• New research exposes scale of Government’s social care crisis for disabled people
    New research published exposes true scale of the Government's social care crisis. PSSRU's Jose-Luis Fernandez, Tom Snell, Julien Forder and Raphael Wittenberg contributed to the report. National Autistic Society, 30 April 2013
  • Traffic light labels
    Dr Adam Oliver spoke briefly on the food labels system and how it affects behaviour.
    BBC Food Programme, Radio 4 (around 21 minutes in), 13th January 2013
  • Patient care survey
    LSE Health's Lisa Trigg was interviewed on BBC Radio Five Live, discussing the implications of Amazon/Trip Advisor type reviews of hospital care facilities.
    BBC iPlayer, 4 January 2013

2012

October  - December

  • Get fit by walking and collecting 'ground miles' as you go
    LSE Health's Adam Oliver is cited. The Telegraph, 19 November 2012
  • Britain condemned for "mad house" care of schizophrenia patients
    Report released by the Schizophrenia Commission, authored by Martin Knapp and colleagues was reported in the media.
    Reuters, 14 November 2012, FinChannel.com, 16 November 2012

July - September

  • Sean Boyle: "Community Healthcare is no panacea"
    The Guardian, Letters page, 9 September 2012
  • Julian Le Grand interviewed on Newsnight
    Julian Le Grand spoke to the BBC Newsnight programme about ethical banking, 7 August 2012
  • Govt mutuals advisor: No transport co-ops without local representatives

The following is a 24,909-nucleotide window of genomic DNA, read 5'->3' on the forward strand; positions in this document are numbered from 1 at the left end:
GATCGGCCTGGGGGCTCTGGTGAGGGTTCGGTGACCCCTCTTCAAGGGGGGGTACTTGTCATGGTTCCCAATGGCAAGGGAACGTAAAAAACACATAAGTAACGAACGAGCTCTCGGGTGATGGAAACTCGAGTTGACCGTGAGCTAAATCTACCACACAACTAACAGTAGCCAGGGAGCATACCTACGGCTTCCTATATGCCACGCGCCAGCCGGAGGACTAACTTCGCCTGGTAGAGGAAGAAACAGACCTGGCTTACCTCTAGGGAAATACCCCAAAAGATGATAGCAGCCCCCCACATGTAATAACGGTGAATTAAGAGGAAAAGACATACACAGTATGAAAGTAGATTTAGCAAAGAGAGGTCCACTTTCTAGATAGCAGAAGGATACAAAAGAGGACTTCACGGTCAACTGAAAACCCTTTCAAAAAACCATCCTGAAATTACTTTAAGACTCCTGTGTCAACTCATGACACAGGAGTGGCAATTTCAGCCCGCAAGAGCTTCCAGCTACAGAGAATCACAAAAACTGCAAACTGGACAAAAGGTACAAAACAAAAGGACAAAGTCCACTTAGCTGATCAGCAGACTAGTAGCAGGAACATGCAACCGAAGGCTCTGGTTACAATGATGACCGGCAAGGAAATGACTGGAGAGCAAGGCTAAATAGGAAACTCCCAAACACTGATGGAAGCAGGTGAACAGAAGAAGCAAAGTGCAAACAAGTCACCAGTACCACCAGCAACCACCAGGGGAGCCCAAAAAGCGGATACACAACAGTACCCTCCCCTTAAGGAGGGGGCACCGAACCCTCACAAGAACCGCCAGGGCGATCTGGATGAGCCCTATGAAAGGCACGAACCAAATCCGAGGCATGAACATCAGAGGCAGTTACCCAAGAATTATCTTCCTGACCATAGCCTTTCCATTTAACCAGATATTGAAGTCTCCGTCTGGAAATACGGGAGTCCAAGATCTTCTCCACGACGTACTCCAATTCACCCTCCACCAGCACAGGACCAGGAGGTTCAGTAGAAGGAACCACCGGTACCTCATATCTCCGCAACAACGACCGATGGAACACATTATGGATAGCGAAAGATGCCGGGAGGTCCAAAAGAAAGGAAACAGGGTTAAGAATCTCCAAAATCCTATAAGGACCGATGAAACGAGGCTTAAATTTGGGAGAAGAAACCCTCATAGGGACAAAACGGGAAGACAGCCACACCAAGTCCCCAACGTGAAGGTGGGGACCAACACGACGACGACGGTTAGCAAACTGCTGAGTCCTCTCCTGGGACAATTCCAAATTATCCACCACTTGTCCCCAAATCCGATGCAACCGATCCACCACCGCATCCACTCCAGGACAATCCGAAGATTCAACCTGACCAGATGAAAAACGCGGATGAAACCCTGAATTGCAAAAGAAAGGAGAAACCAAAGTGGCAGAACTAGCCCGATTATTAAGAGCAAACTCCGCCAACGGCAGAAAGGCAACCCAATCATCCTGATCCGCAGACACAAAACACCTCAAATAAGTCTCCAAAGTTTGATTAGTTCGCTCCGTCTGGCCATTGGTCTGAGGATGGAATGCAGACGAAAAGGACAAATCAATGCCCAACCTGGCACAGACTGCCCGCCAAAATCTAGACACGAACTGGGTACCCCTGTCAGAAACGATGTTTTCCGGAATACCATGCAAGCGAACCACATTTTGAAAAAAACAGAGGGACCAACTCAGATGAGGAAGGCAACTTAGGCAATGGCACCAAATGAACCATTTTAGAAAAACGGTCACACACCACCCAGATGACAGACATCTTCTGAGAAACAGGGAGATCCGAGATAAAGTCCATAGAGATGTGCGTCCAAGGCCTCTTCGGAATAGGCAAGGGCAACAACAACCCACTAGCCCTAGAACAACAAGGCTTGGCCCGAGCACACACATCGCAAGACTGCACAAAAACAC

"In an exclusive interview with Surveyor, Prof Le Grand warned local transport would require its own co-operative model in order to operate in the best interests of the community.", Localgov.co.uk , 2 August 2012
    The North Yorkshire News, 7 August 2012
  • Social workers 'more generous' to clients in high-threshold councils
    'Practitioners asked to assign 24 service user case studies to Fair Access to Care Services bands gave significantly different answers depending on the council they worked for, found the research produced by the Personal Social Services Research Unit (PSSRU) at the London School of Economics', Community Care, 2 August 2012

April - June

  • Have a care for the carers forced to give up work, finanzen.ch, 30 June 2012
  • Suicide and Eurozone Crisis, Research by David McDaid cited in this article. MaltaStar.com, 28 June 2012
  • Unpaid carers cost economy £5.3bn, charity warns
    Analysis by Age UK built on a study conducted by PSSRU staff (led by Dr Linda Pickard), on behalf of an NIHR grant has been cited in a report on the BBC News website. BBC News, 27 June 2012
  • On the couch: Mental illness is losing out in battle for NHS funds, Ealing Gazette, 25 June 2012. Also cited in Al Jazeera article, 7 August 2012.
  • Make mutuals mainstream, urges taskforce
    In a report launched at the London School of Economics, The Mutuals Taskforce recommends that establishing a mutual be made a mainstream option for public service delivery, and it advocates that certain barriers be removed in order to make this happen. The Mutuals Taskforce is chaired by Professor Julian Le Grand, Richard Titmuss Professor of Social Policy. Civil Society, 25 June 2012